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How Zawahiri's death affects Syrian opposition factions

Hayat Tahrir al-Sham did not issue an official statement regarding Ayman al-Zawahiri’s death, although some if the group's leaders expressed condolences on Telegram.
A frame grab from a videotape aired Aug. 5, 2006, on the Qatar-based Al Jazeera television network.

The US killing of al-Qaeda leader Ayman al-Zawahiri by drone strike in Afghanistan has evoked expressions of support in areas of Syria's Idlib province under the control of the jihadist group Hayat Tahrir Al-Sham (HTS).

On July 31, US President Joe Biden announced Zawahiri's killing in a US raid in Kabul.

Speaking from the White House on Aug. 1, Biden said that the intelligence services had located Zawahiri earlier this year, noting that no one from Zawahiri's family or other civilians had been injured in the raid. He pointed out that Zawahiri had been the mastermind of attacks against Americans for decades, and Afghanistan would never again become a safe haven for terrorists.

Although HTS did not issue an official statement regarding Zawahiri’s death, some of its religious leaders offered condolences on their Telegram channels. Abdul Rahim Atoun (Abu Abdullah al-Shami) wrote, “May God have mercy on Sheikh Ayman al-Zawahiri and accept him, raise his rank among the Mahdis and grant him access to paradise with the prophets, the truthful ones, the martyrs and the righteous.”

Abdel Rahman al-Idrisi, an HTS Tunisian security leader, wrote on his Telegram channel, “Dear God, accept Sheikh Ayman al-Zawahiri and regale him with the prophets, friends and martyrs; a mountain of steadfastness and sacrifice that history will always remember, generation after generation.”

Abu Maria al-Qahtani, a prominent HTS leader, also took to Telegram to praise Zawahiri's courage and his sacrifices for the sake of religion.

An on-the-ground reporter from Idlib who wishes to remain anonymous told Al-Monitor that some jihad members set up a wake for Zawahiri and that many jihad figures believe he is a martyr who died for the sake of his religion.

However, the population in Idlib did not react to Zawahiri’s killing as much as it did to the killing of the Islamic State’s (IS) Abu Bakr al-Baghdadi in 2019.

Omar Salem, a civilian living in Idlib, told Al-Monitor, “This news does not mean anything to us in Syria. People die here every day. I do not care about what is happening outside Syria. We have enough to worry about at home.”

Yasser Awad, a university student in Idlib, told Al-Monitor, “I read the news about Zawahiri’s killing on social media, and I sympathized with him because he supported the revolution in Syria and supported our fight against the Syrian regime.”

Several Telegram channels and WhatsApp groups in opposition areas in Syria sympathize with Zawahiri and believe he died defending Islam. Some said he had always supported the Syrian revolution and called on different factions to unite. Others believed he harmed the revolution by supporting Jabhat al-Nusra (Jabhat Fatah al-Sham), so they did not regret his death.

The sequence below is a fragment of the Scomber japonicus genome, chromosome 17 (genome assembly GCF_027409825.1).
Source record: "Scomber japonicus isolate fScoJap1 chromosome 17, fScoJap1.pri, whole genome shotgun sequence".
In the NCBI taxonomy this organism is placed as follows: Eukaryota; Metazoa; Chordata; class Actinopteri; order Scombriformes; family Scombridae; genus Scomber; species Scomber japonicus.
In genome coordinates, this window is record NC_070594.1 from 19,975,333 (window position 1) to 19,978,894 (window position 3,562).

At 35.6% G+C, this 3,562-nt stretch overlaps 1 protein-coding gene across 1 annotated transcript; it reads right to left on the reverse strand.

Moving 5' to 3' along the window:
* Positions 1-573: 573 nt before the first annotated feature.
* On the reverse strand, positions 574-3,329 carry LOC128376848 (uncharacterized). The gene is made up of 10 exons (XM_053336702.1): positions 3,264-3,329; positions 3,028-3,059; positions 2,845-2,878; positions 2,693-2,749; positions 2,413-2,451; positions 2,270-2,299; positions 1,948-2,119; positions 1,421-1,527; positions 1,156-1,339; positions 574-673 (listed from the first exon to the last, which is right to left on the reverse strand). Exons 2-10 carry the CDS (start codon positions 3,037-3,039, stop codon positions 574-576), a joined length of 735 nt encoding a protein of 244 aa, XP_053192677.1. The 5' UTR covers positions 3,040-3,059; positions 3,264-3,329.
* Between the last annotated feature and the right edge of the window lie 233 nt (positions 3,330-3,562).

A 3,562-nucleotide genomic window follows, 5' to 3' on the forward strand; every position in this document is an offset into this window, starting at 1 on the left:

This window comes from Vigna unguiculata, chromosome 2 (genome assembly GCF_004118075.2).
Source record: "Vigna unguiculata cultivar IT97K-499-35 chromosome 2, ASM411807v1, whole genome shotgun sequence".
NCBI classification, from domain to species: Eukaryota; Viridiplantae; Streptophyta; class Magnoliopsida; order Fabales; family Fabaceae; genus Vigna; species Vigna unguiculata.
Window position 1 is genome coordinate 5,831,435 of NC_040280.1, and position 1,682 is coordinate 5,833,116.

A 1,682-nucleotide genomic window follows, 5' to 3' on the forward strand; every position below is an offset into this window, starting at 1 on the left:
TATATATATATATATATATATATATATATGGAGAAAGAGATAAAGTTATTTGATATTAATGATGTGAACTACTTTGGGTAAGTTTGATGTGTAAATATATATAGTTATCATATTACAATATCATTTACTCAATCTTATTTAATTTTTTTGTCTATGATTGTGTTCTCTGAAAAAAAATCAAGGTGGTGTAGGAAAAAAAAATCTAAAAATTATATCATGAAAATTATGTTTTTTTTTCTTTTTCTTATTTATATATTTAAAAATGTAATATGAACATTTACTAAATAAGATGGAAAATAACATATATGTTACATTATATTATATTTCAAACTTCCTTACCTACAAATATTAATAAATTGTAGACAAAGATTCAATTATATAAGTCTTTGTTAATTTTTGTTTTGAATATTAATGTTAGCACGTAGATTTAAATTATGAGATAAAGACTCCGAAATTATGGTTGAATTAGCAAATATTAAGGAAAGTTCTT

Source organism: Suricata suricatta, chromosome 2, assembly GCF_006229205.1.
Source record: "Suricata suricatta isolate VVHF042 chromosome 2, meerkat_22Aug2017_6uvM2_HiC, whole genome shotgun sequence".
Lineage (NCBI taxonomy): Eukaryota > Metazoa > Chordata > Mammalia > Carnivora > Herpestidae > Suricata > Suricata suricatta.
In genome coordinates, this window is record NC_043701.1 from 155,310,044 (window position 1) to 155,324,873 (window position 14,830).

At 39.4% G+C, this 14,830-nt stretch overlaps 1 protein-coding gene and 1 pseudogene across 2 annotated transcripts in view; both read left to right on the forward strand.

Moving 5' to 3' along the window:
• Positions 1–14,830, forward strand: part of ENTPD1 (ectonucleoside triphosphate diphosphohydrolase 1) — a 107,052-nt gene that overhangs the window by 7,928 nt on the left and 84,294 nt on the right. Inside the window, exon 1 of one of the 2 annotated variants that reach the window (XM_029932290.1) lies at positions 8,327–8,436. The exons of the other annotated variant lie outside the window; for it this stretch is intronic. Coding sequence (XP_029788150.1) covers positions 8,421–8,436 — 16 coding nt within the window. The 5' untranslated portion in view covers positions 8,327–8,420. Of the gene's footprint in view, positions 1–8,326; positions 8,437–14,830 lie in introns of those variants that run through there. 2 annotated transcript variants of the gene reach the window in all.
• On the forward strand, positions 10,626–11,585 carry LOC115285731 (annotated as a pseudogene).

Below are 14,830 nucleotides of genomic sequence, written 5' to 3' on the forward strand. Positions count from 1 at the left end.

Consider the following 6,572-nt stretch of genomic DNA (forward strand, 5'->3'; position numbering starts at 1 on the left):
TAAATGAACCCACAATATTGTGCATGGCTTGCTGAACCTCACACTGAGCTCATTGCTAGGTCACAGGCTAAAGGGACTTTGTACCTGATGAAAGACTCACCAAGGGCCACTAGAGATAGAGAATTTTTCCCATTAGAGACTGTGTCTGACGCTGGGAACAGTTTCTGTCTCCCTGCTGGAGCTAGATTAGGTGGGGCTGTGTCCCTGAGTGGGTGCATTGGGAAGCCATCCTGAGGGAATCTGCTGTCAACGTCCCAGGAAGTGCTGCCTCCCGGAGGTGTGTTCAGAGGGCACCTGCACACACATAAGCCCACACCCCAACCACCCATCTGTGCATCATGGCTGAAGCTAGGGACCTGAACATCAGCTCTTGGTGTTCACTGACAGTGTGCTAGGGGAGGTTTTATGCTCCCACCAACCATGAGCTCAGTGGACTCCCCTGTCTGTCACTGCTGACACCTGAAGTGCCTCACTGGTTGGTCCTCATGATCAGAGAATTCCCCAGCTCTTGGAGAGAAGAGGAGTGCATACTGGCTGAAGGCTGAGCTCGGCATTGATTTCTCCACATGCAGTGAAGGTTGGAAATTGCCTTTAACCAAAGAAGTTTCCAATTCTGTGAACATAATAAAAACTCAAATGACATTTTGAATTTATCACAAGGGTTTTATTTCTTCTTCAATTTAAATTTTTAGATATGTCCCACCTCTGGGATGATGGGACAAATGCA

Abu Khaled al-Hamwi, a leader living in Idlib who is close to al-Qaeda, told Al-Monitor, “There is no organization in Syria called al-Qaeda, but there are people who were with al-Qaeda and had a jihadist ideology. One cannot say Zawahiri’s killing affects the situation here because there is no organization in Idlib under his command. Some people certainly sympathized with him and mourned his death, but I do not think that al-Qaeda will have a presence in Syria in the future.”

Meanwhile, Farouk Abu Bakr, a leader of the Turkish-backed Free Syrian Army (FSA) who lives in the northern countryside of Aleppo, told Al-Monitor, “Al-Qaeda affected the Syrian revolution negatively, as Western countries prepared and formed an international coalition to fight it, while these countries were supposed to support the revolution against the regime.”

He added, “Al-Qaeda managed to attract many young people who were fascinated by its project, and this was a loss for the revolution. Had Zawahiri been killed during the days of Jabhat al-Nusra, the FSA would have greatly reacted to his killing, as he supported the FSA’s enemy.”

Abu Bakr noted, “Zawahiri had contacted HTS’s Abu Mohammed al-Golani, calling on him to unite with other factions, but Golani is arrogant and he ignored that call. Some youth from the revolutionary factions believe Zawahiri had it coming, especially since he once praised IS and was sending letters glorifying Baghdadi.”

Hassan al-Daghim, a prominent FSA religious leader who resides in Turkey, told Al-Monitor that the killing of Zawahiri and Qasem Soleimani is not regrettable since they are responsible for major bloodshed.

Because of them, many people’s hopes were shattered, Daghim said, noting that they misinterpreted Islam and the Prophet’s words, enticing youth to be cruel, violent fighters.

Muhammed Elsukkeri, a researcher residing in Turkey, told Al-Monitor, “The remnants of al-Qaeda are still present in Syria, and HTS is fighting this. HTS wants to show that it has cut its ties to its past and left jihadism behind. Meanwhile, some opposition factions are pleased because Zawahiri supported the jihadist movement in Syria, which is an opponent of the Islamic movement represented by some FSA factions.”

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